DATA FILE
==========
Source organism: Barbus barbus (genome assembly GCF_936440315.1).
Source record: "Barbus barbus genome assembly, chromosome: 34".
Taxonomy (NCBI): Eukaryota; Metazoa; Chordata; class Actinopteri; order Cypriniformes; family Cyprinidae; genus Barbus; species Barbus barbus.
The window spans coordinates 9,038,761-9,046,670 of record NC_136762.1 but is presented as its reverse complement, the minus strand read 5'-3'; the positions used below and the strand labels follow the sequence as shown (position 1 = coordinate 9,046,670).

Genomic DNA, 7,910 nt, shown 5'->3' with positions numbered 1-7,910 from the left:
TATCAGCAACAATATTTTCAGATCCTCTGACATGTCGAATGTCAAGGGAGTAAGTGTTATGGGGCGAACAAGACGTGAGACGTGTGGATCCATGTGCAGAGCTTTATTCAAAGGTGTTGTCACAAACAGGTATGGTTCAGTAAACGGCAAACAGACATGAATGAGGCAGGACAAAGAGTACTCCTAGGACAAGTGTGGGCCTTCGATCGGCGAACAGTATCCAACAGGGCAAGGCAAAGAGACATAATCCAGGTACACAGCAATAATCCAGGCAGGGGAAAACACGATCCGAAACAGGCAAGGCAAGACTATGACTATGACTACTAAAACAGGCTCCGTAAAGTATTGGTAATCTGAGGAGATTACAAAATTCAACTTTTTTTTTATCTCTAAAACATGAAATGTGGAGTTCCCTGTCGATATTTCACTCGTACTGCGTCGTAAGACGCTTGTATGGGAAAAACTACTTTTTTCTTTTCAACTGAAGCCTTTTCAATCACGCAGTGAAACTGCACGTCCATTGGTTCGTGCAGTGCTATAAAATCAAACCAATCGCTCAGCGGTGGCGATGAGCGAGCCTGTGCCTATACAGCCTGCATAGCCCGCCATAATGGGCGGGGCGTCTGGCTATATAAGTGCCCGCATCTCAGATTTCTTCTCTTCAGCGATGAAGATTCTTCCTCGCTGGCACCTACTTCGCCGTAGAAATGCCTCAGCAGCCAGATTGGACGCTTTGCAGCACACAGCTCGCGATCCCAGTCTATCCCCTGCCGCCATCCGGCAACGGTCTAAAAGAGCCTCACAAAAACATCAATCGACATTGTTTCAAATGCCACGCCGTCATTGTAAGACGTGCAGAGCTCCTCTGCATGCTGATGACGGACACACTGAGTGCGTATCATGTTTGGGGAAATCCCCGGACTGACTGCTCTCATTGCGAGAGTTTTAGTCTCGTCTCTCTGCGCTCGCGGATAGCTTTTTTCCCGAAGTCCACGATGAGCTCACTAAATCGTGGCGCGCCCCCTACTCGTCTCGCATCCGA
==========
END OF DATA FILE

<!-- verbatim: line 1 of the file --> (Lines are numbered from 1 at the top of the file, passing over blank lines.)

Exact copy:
Source organism: Barbus barbus (genome assembly GCF_936440315.1).